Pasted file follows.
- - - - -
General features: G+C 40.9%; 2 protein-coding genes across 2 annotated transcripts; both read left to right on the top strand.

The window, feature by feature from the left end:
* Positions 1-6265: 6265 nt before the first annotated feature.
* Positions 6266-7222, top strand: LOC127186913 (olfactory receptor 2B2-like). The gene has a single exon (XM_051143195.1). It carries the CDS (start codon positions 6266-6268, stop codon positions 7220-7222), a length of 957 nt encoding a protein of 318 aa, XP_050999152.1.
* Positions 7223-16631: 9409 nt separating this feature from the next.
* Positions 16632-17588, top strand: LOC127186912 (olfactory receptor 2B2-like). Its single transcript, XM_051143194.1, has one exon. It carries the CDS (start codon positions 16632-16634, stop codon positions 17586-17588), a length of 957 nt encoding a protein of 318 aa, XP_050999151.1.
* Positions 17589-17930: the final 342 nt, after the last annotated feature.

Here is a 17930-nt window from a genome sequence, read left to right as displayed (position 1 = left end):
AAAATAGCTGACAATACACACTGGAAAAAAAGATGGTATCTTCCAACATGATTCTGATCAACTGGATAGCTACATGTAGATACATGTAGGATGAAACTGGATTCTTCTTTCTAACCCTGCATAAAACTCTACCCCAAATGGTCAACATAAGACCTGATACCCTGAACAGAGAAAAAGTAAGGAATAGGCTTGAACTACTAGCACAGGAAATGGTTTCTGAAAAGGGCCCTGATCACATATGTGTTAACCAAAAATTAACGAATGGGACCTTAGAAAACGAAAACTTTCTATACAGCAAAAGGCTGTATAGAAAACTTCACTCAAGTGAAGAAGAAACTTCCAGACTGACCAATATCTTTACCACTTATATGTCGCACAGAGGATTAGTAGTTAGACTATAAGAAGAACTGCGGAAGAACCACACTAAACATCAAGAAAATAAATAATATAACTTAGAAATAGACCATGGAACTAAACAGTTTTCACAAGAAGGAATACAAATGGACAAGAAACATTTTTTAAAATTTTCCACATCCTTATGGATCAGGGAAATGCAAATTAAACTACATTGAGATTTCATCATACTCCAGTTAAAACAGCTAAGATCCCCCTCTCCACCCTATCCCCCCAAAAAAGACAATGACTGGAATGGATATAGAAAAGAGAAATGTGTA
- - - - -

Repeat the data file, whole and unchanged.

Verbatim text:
General features: G+C 40.9%; 2 protein-coding genes across 2 annotated transcripts; both read left to right on the top strand.

The window, feature by feature from the left end:
* Positions 1-6265: 6265 nt before the first annotated feature.
* Positions 6266-7222, top strand: LOC127186913 (olfactory receptor 2B2-like). The gene has a single exon (XM_051143195.1). It carries the CDS (start codon positions 6266-6268, stop codon positions 7220-7222), a length of 957 nt encoding a protein of 318 aa, XP_050999152.1.
* Positions 7223-16631: 9409 nt separating this feature from the next.
* Positions 16632-17588, top strand: LOC127186912 (olfactory receptor 2B2-like). Its single transcript, XM_051143194.1, has one exon. It carries the CDS (start codon positions 16632-16634, stop codon positions 17586-17588), a length of 957 nt encoding a protein of 318 aa, XP_050999151.1.
* Positions 17589-17930: the final 342 nt, after the last annotated feature.

Here is a 17930-nt window from a genome sequence, read left to right as displayed (position 1 = left end):
AAAATAGCTGACAATACACACTGGAAAAAAAGATGGTATCTTCCAACATGATTCTGATCAACTGGATAGCTACATGTAGATACATGTAGGATGAAACTGGATTCTTCTTTCTAACCCTGCATAAAACTCTACCCCAAATGGTCAACATAAGACCTGATACCCTGAACAGAGAAAAAGTAAGGAATAGGCTTGAACTACTAGCACAGGAAATGGTTTCTGAAAAGGGCCCTGATCACATATGTGTTAACCAAAAATTAACGAATGGGACCTTAGAAAACGAAAACTTTCTATACAGCAAAAGGCTGTATAGAAAACTTCACTCAAGTGAAGAAGAAACTTCCAGACTGACCAATATCTTTACCACTTATATGTCGCACAGAGGATTAGTAGTTAGACTATAAGAAGAACTGCGGAAGAACCACACTAAACATCAAGAAAATAAATAATATAACTTAGAAATAGACCATGGAACTAAACAGTTTTCACAAGAAGGAATACAAATGGACAAGAAACATTTTTTAAAATTTTCCACATCCTTATGGATCAGGGAAATGCAAATTAAACTACATTGAGATTTCATCATACTCCAGTTAAAACAGCTAAGATCCCCCTCTCCACCCTATCCCCCCAAAAAAGACAATGACTGGAATGGATATAGAAAAGAGAAATGTGTA